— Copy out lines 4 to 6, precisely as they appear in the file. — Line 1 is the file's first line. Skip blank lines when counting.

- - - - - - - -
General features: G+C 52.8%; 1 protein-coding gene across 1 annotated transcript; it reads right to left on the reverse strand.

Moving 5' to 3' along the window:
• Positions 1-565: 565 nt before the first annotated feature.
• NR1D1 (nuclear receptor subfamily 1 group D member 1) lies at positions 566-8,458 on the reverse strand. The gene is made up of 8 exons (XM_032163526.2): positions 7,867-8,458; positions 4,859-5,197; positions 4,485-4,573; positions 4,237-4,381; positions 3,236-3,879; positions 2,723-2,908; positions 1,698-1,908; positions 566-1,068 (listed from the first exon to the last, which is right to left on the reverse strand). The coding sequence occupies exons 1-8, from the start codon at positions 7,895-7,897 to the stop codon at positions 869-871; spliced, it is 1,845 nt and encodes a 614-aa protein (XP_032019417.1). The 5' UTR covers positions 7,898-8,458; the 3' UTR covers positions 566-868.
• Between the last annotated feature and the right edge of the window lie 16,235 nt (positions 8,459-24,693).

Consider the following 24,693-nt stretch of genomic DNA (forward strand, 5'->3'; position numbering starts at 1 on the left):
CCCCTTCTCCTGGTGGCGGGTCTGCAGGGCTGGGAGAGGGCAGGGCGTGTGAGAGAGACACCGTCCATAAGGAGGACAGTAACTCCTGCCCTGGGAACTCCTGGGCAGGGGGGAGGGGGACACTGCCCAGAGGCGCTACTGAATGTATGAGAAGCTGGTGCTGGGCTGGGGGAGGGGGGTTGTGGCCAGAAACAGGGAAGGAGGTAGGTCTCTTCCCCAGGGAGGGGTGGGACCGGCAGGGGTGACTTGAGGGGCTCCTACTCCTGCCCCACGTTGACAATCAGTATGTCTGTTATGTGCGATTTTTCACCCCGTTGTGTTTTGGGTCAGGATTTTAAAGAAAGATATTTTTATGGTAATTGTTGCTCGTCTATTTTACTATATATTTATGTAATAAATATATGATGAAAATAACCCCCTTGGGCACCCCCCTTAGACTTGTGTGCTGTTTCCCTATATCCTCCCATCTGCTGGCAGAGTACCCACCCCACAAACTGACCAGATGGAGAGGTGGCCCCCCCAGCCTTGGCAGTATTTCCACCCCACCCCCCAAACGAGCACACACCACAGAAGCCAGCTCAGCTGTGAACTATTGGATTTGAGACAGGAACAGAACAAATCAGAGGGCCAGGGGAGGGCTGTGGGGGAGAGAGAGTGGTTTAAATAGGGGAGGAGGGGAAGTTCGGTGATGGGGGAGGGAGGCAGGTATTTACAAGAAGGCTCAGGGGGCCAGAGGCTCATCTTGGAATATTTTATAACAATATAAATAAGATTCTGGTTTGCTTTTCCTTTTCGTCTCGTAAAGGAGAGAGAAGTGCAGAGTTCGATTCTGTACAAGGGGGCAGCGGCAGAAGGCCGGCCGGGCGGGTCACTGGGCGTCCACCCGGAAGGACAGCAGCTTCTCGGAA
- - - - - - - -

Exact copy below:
• NR1D1 (nuclear receptor subfamily 1 group D member 1) lies at positions 566-8,458 on the reverse strand. The gene is made up of 8 exons (XM_032163526.2): positions 7,867-8,458; positions 4,859-5,197; positions 4,485-4,573; positions 4,237-4,381; positions 3,236-3,879; positions 2,723-2,908; positions 1,698-1,908; positions 566-1,068 (listed from the first exon to the last, which is right to left on the reverse strand). The coding sequence occupies exons 1-8, from the start codon at positions 7,895-7,897 to the stop codon at positions 869-871; spliced, it is 1,845 nt and encodes a 614-aa protein (XP_032019417.1). The 5' UTR covers positions 7,898-8,458; the 3' UTR covers positions 566-868.
• Between the last annotated feature and the right edge of the window lie 16,235 nt (positions 8,459-24,693).

Consider the following 24,693-nt stretch of genomic DNA (forward strand, 5'->3'; position numbering starts at 1 on the left):